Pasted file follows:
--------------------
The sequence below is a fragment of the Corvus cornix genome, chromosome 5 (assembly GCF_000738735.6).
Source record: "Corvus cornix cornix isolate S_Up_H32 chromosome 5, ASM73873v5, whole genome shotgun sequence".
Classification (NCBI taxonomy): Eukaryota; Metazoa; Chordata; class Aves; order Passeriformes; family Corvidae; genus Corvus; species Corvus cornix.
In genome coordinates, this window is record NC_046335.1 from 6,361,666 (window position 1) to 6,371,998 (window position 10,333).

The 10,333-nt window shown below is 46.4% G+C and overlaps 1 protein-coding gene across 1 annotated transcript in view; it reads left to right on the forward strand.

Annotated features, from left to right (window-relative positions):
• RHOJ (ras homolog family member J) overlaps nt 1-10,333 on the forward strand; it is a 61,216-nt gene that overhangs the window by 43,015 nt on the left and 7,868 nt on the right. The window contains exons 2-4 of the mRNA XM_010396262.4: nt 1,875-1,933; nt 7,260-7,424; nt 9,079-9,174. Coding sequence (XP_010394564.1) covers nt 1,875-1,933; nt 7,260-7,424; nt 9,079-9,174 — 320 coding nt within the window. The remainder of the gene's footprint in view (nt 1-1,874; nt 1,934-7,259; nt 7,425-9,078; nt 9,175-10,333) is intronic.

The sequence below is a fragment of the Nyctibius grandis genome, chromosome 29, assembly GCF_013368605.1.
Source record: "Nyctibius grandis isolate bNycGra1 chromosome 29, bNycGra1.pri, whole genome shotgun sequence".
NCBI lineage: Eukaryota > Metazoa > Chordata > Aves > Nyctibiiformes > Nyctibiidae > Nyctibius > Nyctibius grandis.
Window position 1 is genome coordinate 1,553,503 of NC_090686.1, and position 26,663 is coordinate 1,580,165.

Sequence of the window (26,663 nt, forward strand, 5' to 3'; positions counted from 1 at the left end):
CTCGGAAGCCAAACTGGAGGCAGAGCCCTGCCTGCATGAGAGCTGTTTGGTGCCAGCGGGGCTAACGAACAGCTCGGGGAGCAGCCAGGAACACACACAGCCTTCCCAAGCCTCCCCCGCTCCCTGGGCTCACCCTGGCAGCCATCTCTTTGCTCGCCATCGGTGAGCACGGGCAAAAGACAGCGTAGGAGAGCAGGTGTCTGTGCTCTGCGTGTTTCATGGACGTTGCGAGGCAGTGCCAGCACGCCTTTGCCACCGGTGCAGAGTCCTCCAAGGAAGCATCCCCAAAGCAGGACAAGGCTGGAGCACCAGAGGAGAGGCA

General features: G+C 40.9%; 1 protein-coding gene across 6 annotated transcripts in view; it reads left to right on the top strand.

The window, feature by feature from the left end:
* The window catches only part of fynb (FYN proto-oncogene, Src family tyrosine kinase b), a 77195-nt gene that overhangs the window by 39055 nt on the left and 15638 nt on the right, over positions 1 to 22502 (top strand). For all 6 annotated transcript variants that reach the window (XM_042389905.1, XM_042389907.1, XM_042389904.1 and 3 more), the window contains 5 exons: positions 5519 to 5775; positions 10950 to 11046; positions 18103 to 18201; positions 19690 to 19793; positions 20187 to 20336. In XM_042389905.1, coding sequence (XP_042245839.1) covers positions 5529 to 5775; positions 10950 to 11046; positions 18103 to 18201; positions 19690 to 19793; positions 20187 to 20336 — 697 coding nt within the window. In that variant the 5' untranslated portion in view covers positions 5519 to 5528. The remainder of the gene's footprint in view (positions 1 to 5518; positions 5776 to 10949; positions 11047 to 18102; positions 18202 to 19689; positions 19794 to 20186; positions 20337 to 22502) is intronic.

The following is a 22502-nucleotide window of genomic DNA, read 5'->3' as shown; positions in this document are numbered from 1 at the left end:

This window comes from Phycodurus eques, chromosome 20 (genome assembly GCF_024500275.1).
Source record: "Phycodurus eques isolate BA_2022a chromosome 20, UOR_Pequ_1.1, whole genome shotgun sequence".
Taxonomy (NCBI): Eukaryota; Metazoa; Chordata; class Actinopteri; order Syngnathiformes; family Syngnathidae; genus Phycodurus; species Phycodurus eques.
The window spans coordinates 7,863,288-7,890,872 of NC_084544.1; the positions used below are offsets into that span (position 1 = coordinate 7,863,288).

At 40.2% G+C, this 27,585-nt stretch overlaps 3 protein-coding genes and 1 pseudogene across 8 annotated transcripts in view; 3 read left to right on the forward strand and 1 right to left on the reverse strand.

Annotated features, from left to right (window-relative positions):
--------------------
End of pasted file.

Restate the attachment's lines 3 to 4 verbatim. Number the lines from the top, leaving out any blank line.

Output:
Classification (NCBI taxonomy): Eukaryota; Metazoa; Chordata; class Aves; order Passeriformes; family Corvidae; genus Corvus; species Corvus cornix.
In genome coordinates, this window is record NC_046335.1 from 6,361,666 (window position 1) to 6,371,998 (window position 10,333).